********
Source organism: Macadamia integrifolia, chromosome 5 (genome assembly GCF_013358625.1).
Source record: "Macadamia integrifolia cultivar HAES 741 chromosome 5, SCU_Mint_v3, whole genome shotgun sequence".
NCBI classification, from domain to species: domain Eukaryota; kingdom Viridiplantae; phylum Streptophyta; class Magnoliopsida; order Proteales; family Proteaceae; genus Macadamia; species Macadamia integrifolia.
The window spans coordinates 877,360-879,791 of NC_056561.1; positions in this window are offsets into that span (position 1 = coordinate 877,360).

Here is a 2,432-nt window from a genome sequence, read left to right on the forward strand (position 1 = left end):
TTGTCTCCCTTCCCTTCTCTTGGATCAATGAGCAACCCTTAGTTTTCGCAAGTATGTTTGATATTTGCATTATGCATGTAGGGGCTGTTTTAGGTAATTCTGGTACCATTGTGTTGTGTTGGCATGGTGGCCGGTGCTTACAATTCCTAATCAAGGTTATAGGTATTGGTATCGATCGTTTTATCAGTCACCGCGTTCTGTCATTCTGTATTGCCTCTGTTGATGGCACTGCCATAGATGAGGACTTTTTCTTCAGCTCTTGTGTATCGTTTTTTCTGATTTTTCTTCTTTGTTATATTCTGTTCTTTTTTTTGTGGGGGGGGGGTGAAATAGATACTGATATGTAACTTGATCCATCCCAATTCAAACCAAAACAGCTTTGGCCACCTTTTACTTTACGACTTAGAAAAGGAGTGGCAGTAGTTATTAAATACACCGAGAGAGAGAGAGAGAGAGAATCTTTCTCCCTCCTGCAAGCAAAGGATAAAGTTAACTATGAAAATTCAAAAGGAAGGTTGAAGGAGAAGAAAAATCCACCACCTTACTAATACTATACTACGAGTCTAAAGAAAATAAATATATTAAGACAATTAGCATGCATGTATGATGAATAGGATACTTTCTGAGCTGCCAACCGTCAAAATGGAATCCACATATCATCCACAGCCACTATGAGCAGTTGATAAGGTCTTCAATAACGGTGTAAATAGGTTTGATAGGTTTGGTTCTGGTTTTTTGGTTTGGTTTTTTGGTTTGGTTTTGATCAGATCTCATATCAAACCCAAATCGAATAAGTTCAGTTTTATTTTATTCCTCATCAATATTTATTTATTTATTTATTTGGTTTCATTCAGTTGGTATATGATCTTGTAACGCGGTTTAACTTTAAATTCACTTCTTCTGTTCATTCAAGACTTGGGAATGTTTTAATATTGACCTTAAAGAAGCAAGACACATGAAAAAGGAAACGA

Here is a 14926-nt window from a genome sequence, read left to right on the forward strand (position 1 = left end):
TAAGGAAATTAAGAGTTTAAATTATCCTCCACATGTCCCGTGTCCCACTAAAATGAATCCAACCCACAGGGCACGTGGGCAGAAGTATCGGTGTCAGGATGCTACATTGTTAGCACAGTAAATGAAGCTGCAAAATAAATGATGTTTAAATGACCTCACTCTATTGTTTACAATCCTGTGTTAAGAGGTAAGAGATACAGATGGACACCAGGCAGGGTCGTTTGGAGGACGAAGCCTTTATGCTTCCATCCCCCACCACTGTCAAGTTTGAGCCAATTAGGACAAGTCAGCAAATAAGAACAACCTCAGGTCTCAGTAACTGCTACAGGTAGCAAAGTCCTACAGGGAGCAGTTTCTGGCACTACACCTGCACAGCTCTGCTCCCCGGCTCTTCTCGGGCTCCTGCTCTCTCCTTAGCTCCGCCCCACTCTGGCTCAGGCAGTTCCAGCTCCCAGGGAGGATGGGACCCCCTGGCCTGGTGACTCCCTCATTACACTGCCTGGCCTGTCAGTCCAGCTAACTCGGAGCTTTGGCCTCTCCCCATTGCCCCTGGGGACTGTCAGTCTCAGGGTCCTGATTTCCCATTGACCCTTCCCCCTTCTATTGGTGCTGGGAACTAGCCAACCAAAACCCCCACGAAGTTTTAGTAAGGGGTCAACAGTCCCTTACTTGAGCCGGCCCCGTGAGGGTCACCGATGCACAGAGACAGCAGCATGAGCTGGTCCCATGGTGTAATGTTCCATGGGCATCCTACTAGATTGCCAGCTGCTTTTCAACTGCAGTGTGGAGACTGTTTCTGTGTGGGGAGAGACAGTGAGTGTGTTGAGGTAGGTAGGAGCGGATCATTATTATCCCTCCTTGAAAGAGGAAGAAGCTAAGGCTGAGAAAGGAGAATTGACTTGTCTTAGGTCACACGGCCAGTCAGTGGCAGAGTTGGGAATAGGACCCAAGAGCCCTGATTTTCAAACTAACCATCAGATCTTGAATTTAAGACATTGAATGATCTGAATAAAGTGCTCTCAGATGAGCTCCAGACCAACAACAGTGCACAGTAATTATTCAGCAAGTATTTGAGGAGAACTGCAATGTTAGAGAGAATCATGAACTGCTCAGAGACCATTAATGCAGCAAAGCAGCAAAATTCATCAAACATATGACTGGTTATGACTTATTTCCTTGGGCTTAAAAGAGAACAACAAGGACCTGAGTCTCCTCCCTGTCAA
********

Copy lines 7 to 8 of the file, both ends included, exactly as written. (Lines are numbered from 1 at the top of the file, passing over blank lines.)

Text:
Here is a 14926-nt window from a genome sequence, read left to right on the forward strand (position 1 = left end):
TAAGGAAATTAAGAGTTTAAATTATCCTCCACATGTCCCGTGTCCCACTAAAATGAATCCAACCCACAGGGCACGTGGGCAGAAGTATCGGTGTCAGGATGCTACATTGTTAGCACAGTAAATGAAGCTGCAAAATAAATGATGTTTAAATGACCTCACTCTATTGTTTACAATCCTGTGTTAAGAGGTAAGAGATACAGATGGACACCAGGCAGGGTCGTTTGGAGGACGAAGCCTTTATGCTTCCATCCCCCACCACTGTCAAGTTTGAGCCAATTAGGACAAGTCAGCAAATAAGAACAACCTCAGGTCTCAGTAACTGCTACAGGTAGCAAAGTCCTACAGGGAGCAGTTTCTGGCACTACACCTGCACAGCTCTGCTCCCCGGCTCTTCTCGGGCTCCTGCTCTCTCCTTAGCTCCGCCCCACTCTGGCTCAGGCAGTTCCAGCTCCCAGGGAGGATGGGACCCCCTGGCCTGGTGACTCCCTCATTACACTGCCTGGCCTGTCAGTCCAGCTAACTCGGAGCTTTGGCCTCTCCCCATTGCCCCTGGGGACTGTCAGTCTCAGGGTCCTGATTTCCCATTGACCCTTCCCCCTTCTATTGGTGCTGGGAACTAGCCAACCAAAACCCCCACGAAGTTTTAGTAAGGGGTCAACAGTCCCTTACTTGAGCCGGCCCCGTGAGGGTCACCGATGCACAGAGACAGCAGCATGAGCTGGTCCCATGGTGTAATGTTCCATGGGCATCCTACTAGATTGCCAGCTGCTTTTCAACTGCAGTGTGGAGACTGTTTCTGTGTGGGGAGAGACAGTGAGTGTGTTGAGGTAGGTAGGAGCGGATCATTATTATCCCTCCTTGAAAGAGGAAGAAGCTAAGGCTGAGAAAGGAGAATTGACTTGTCTTAGGTCACACGGCCAGTCAGTGGCAGAGTTGGGAATAGGACCCAAGAGCCCTGATTTTCAAACTAACCATCAGATCTTGAATTTAAGACATTGAATGATCTGAATAAAGTGCTCTCAGATGAGCTCCAGACCAACAACAGTGCACAGTAATTATTCAGCAAGTATTTGAGGAGAACTGCAATGTTAGAGAGAATCATGAACTGCTCAGAGACCATTAATGCAGCAAAGCAGCAAAATTCATCAAACATATGACTGGTTATGACTTATTTCCTTGGGCTTAAAAGAGAACAACAAGGACCTGAGTCTCCTCCCTGTCAA